Instant...

The Food and Drug Administration (FDA) makes it clear that their regulations on our foods, drugs, cosmetics, etc. are not created in a vacuum, rather they are "formed with the public’s help."

The mainstay of this public interaction is through providing an open comment period. The FDA states, "By law, anyone can participate in the rule-making process by commenting in writing. FDA routinely allows plenty of time for public input (typically 60 days) and carefully considers these comments when it draws up a final rule." 

But, who are the "public" that provide comments on these issues?

From the looks of it - not scientists. 

One month ago, we wrote a story "...

According to Reuter’s World News, “Panamanian former dictator, CIA spy and convicted cocaine trafficker Manuel Noriega was in a coma on Tuesday after suffering a hemorrhage from an operation to remove a benign brain tumor, representatives for the 83-year-old said.” 

Here, we will address some basic tenets in neurosurgery (aka brain surgery) and how operating in this area of the body is often a delicate dance. It all comes down to real estate.

First, it is important to understand that tumors in the brain can be benign or malignant (aka cancerous). It is the location and ease of accessibility that dictates the level of surgical resection complexity. A benign tumor tickling the brain stem, for...

Mass shootings and terrorism. These two topics continue to strike fear into the hearts of Americans everywhere.

It makes sense why. Their randomness instills us with fear. The shooters often look deranged, and the images shown in the media are gruesome. And because of the cynical (but true) journalistic maxim, "If it bleeds, it leads," we are guaranteed weeks of discussion after every incident.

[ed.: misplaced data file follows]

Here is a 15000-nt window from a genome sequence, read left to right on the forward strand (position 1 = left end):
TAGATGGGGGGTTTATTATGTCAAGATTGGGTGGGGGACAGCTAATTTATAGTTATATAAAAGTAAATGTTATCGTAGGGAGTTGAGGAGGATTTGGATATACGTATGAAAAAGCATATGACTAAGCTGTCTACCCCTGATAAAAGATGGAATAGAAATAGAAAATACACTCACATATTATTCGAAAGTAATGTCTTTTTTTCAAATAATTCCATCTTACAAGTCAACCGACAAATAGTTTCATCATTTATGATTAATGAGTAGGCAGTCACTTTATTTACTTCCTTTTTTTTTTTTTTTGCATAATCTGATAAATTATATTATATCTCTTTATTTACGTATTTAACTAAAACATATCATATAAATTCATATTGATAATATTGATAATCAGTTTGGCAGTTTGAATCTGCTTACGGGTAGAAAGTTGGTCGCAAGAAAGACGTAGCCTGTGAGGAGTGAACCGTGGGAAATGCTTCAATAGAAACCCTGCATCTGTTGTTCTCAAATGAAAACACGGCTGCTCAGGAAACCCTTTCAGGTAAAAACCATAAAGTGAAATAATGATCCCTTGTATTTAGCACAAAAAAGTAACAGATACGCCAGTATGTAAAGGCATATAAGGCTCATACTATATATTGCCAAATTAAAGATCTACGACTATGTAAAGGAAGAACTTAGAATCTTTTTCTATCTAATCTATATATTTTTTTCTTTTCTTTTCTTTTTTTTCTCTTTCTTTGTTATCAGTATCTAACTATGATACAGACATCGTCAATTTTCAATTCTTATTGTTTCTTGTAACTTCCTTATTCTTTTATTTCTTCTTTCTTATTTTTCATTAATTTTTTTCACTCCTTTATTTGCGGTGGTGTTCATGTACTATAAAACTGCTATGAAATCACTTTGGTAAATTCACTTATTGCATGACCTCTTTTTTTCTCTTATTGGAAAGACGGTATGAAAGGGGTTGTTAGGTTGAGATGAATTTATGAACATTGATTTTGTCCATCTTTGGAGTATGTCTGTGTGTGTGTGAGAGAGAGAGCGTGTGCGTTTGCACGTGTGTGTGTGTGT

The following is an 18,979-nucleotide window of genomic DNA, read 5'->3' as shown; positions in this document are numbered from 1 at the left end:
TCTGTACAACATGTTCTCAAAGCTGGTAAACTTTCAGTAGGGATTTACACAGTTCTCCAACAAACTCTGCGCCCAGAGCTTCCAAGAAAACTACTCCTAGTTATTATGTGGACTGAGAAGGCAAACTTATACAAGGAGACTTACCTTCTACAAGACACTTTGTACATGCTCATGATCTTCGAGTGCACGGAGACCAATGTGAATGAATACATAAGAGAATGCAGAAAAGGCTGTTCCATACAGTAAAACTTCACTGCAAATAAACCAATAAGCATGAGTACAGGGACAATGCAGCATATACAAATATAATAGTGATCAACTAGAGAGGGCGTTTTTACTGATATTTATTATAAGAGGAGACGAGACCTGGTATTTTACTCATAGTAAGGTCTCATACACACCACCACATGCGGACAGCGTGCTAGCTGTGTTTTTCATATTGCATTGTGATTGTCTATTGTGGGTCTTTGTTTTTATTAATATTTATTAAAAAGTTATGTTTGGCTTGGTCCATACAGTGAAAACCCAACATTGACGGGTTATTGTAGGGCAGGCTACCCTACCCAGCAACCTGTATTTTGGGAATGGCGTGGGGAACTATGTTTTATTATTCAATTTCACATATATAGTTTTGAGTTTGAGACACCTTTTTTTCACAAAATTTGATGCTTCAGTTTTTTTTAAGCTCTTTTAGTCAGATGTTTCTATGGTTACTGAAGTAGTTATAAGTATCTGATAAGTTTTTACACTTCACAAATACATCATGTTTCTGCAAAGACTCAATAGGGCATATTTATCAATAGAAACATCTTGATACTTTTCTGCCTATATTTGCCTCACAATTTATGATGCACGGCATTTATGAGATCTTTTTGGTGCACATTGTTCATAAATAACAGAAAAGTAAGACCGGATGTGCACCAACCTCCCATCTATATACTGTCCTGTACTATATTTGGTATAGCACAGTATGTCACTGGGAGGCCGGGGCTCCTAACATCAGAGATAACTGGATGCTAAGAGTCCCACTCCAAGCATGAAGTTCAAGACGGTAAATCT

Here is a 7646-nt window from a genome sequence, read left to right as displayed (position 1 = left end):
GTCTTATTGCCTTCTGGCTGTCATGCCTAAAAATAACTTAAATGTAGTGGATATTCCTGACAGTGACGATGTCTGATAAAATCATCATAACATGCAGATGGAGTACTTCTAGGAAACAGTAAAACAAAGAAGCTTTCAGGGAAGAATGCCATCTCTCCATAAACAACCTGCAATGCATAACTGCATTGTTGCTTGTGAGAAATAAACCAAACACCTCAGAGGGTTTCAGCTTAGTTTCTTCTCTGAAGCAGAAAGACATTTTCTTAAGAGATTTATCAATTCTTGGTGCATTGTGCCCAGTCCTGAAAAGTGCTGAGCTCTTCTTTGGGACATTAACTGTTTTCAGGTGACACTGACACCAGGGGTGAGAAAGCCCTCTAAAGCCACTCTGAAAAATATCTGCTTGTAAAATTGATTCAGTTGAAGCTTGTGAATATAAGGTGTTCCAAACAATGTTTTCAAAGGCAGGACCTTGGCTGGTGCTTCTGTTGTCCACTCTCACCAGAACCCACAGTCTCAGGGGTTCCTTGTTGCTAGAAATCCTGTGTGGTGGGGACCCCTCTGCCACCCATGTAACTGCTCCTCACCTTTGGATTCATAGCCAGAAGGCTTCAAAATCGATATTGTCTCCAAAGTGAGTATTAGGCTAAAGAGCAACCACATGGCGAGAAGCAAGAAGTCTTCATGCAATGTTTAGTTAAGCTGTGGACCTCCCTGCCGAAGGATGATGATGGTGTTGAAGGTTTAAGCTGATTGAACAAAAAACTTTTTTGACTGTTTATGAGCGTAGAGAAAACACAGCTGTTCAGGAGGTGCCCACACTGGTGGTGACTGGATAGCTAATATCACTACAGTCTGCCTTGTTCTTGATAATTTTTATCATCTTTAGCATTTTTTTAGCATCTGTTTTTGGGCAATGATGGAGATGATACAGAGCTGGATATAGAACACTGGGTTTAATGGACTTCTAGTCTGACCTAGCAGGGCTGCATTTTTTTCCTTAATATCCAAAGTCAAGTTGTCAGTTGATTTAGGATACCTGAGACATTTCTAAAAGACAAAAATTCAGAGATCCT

But boring things are far deadlier. According to the most recent data from the CDC, accidents killed 136,053 Americans in 2014, making them the #4 leading cause of death1. Included in that number is accidental carbon monoxide poisoning, which kills on average 374 people every single year2...

A common question I hear again and again is, "How do I know if a news story is fake?" There is no easy answer1. It helps to be well informed, and it requires a conscious suspension of credulity combined with a gut instinct honed over years of experience. 

If journalism as a whole is bad (and it is), science journalism is even worse. Not only is it susceptible to the same sorts of biases that afflict regular journalism, but it is uniquely vulnerable to outrageous sensationalism. Every week, it seems, an everyday food is either going to cure cancer or kill us all. 

One thing experience has taught us is that some news outlets are better than others. Some journalists really do care about reporting the news as it is rather than the way they would like...

Most of us have an imaginary cleaning list in our heads we dreadfully whip out on the weekend and try to get through as fast as possible. More often than not, our cleaning lists are similar: clean bathrooms, dust, vacuum, dishes, laundry. The occasional 'window cleaning' might pop up if the sun is shining on them the right way. 

Sanitizing the TV remote control or shower curtain rarely comes to mind, yet those are just some of the items that carry the most germs in your house — and no, you're not off the hook if you don't have kids. 

Lucky for us, experts in cleaning (who knew they were out there?) have compiled a checklist of household chores and their frequency to help us keep our germs at bay. A team of the Good Housekeeping Institute has identified the tasks...